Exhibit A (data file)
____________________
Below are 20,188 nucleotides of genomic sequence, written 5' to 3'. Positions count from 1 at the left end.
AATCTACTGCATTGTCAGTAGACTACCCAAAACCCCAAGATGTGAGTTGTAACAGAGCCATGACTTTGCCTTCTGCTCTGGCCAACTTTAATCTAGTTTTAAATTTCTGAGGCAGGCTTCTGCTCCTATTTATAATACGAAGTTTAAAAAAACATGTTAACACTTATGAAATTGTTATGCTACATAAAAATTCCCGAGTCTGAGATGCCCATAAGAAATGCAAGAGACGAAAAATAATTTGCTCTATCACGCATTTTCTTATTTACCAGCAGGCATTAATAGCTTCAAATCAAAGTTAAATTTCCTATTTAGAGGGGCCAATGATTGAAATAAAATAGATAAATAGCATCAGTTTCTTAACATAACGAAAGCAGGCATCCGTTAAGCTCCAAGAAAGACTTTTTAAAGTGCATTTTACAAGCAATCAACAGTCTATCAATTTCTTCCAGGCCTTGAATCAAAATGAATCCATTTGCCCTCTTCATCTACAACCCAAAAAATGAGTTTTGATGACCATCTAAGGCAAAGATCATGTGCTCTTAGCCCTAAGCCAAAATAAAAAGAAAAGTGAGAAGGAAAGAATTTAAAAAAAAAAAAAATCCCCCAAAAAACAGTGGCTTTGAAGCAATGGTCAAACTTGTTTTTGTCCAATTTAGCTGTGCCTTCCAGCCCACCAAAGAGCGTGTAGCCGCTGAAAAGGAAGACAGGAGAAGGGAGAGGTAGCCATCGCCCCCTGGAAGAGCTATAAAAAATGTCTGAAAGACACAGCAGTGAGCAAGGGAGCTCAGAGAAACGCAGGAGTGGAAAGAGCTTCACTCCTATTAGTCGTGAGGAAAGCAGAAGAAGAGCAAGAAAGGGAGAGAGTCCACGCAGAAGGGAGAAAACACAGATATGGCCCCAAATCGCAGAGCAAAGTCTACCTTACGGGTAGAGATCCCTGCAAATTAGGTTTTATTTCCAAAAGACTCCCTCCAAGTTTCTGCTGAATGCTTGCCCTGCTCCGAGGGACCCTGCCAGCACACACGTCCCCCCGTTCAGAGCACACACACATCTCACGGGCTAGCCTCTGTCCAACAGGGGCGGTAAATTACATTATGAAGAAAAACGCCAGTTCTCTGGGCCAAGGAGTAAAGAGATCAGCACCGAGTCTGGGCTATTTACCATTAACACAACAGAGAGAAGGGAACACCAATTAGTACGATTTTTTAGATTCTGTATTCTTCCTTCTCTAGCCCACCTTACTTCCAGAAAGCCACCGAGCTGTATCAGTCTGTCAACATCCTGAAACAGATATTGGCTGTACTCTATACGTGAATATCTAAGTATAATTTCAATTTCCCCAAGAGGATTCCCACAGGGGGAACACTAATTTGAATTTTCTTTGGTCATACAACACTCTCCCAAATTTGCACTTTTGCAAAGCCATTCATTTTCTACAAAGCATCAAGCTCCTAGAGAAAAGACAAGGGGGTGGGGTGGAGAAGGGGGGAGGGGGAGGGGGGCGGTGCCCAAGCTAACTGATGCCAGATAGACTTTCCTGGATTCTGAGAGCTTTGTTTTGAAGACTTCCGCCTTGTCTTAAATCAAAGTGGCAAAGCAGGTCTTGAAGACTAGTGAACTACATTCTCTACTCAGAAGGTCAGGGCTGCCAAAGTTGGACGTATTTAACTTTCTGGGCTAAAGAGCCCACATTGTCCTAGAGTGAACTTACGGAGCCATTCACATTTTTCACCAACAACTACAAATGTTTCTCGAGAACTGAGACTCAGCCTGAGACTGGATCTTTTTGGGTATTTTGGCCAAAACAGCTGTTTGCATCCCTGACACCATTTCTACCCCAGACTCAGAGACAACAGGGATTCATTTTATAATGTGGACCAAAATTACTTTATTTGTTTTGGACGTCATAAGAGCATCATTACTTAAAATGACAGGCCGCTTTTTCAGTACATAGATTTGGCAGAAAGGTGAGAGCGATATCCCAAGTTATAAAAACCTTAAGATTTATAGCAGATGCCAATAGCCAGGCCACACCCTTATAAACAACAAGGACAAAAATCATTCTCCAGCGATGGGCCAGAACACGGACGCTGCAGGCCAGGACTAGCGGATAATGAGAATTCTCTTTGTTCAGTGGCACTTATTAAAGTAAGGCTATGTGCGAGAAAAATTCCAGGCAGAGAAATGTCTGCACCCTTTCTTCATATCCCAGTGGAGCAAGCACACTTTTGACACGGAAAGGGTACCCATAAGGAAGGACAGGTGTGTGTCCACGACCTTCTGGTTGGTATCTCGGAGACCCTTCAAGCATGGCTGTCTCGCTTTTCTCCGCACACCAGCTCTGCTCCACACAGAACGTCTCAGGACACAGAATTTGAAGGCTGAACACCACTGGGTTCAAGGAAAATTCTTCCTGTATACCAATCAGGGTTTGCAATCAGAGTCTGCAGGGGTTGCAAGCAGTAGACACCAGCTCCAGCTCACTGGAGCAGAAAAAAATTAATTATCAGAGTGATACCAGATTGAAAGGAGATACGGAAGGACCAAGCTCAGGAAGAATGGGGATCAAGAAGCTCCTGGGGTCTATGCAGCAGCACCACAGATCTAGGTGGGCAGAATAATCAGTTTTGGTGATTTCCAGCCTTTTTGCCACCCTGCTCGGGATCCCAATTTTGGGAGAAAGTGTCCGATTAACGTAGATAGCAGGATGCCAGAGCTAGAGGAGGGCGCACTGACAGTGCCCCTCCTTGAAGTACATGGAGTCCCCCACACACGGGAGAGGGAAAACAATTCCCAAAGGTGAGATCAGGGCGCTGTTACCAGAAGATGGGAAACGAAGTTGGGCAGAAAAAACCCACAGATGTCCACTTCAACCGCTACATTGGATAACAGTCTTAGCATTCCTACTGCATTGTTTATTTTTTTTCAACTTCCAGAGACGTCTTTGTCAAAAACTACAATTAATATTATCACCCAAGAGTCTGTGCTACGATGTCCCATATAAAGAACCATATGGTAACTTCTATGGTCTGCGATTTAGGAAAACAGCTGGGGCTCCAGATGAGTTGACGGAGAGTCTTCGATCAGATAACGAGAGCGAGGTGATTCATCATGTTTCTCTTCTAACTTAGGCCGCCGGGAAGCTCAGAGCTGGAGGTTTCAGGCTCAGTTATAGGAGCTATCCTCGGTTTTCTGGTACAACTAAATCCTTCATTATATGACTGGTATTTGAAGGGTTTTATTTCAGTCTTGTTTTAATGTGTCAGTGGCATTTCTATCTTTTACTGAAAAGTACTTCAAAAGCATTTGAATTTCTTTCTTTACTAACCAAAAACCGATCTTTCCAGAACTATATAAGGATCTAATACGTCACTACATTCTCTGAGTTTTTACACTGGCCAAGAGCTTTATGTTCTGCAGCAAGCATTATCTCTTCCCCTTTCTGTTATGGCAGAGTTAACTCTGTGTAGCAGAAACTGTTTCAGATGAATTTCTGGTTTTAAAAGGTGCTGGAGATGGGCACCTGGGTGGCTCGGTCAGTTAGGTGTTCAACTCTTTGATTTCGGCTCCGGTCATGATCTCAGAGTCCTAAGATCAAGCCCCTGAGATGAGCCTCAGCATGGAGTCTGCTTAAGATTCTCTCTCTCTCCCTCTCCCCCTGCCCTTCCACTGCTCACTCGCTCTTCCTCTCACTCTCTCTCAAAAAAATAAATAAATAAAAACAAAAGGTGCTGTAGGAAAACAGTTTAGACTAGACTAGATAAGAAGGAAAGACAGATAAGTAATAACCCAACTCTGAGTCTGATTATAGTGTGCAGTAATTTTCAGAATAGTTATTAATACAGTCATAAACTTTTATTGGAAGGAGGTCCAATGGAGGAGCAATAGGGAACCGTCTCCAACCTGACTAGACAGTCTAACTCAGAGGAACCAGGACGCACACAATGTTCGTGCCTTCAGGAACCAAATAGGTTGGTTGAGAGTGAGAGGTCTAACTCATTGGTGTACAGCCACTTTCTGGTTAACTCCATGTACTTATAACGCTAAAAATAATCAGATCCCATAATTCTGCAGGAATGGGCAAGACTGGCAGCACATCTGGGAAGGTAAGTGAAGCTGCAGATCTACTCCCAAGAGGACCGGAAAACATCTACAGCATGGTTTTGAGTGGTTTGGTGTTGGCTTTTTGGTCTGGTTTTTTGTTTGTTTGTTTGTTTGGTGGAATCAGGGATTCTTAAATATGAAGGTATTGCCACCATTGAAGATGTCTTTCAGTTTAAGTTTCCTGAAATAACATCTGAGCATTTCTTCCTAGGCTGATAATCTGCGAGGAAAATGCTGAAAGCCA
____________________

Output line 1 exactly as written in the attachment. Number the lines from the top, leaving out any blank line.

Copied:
Below are 20,188 nucleotides of genomic sequence, written 5' to 3'. Positions count from 1 at the left end.